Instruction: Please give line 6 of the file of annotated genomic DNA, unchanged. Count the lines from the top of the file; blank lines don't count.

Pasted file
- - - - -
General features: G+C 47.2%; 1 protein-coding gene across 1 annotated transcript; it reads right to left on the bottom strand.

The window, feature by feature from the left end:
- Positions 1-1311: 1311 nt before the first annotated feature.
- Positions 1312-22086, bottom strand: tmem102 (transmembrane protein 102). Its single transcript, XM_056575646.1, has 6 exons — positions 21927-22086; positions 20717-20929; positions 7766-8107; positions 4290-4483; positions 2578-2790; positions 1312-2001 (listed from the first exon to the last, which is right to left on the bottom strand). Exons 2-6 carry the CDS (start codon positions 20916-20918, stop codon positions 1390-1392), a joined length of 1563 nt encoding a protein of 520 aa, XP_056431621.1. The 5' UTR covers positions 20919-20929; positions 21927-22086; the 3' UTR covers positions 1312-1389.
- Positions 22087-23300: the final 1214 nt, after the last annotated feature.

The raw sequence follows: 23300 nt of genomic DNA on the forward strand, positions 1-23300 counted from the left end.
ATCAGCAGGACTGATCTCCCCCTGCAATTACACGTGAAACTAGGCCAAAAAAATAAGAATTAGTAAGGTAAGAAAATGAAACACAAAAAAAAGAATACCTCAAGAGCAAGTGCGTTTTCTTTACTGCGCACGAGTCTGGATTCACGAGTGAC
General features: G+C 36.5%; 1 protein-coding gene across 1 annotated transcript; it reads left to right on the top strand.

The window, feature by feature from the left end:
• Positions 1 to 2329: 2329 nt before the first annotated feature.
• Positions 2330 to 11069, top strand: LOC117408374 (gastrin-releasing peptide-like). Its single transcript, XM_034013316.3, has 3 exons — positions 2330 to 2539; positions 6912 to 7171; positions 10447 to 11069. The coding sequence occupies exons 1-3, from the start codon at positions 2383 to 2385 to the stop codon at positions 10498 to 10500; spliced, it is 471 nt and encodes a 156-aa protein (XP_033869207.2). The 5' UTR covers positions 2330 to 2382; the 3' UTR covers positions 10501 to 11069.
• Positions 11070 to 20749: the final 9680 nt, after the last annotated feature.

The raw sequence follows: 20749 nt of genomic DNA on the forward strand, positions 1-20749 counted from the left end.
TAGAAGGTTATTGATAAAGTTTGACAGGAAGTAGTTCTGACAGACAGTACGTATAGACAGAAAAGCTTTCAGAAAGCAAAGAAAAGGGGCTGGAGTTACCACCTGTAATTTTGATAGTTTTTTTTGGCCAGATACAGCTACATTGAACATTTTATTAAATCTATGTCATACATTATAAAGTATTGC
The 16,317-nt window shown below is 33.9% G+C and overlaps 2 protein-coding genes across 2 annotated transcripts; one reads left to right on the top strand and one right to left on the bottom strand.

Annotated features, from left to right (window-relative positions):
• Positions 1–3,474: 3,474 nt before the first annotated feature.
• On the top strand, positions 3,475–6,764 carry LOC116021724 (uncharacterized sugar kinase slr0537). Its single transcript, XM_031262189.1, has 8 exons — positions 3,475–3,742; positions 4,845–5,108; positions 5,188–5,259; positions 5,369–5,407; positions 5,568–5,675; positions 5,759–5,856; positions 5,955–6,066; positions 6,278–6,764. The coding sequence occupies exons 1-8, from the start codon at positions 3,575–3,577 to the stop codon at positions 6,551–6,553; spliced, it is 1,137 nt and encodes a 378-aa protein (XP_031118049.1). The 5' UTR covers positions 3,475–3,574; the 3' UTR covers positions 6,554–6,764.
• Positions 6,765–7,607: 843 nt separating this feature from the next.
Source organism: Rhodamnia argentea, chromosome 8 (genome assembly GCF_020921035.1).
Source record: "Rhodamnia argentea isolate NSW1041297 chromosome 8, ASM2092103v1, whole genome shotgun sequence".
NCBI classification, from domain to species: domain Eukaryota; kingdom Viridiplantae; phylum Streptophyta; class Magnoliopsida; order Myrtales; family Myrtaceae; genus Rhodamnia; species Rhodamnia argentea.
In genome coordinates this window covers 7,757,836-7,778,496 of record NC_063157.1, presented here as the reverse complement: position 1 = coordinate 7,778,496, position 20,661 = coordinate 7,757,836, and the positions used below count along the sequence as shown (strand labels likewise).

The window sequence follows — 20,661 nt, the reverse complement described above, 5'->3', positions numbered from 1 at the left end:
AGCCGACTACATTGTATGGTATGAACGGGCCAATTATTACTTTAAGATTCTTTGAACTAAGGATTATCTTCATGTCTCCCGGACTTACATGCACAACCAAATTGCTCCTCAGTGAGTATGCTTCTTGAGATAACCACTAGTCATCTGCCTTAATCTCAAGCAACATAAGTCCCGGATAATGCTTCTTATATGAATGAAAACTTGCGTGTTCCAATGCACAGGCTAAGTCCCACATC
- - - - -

The raw sequence follows: 23300 nt of genomic DNA on the forward strand, positions 1-23300 counted from the left end.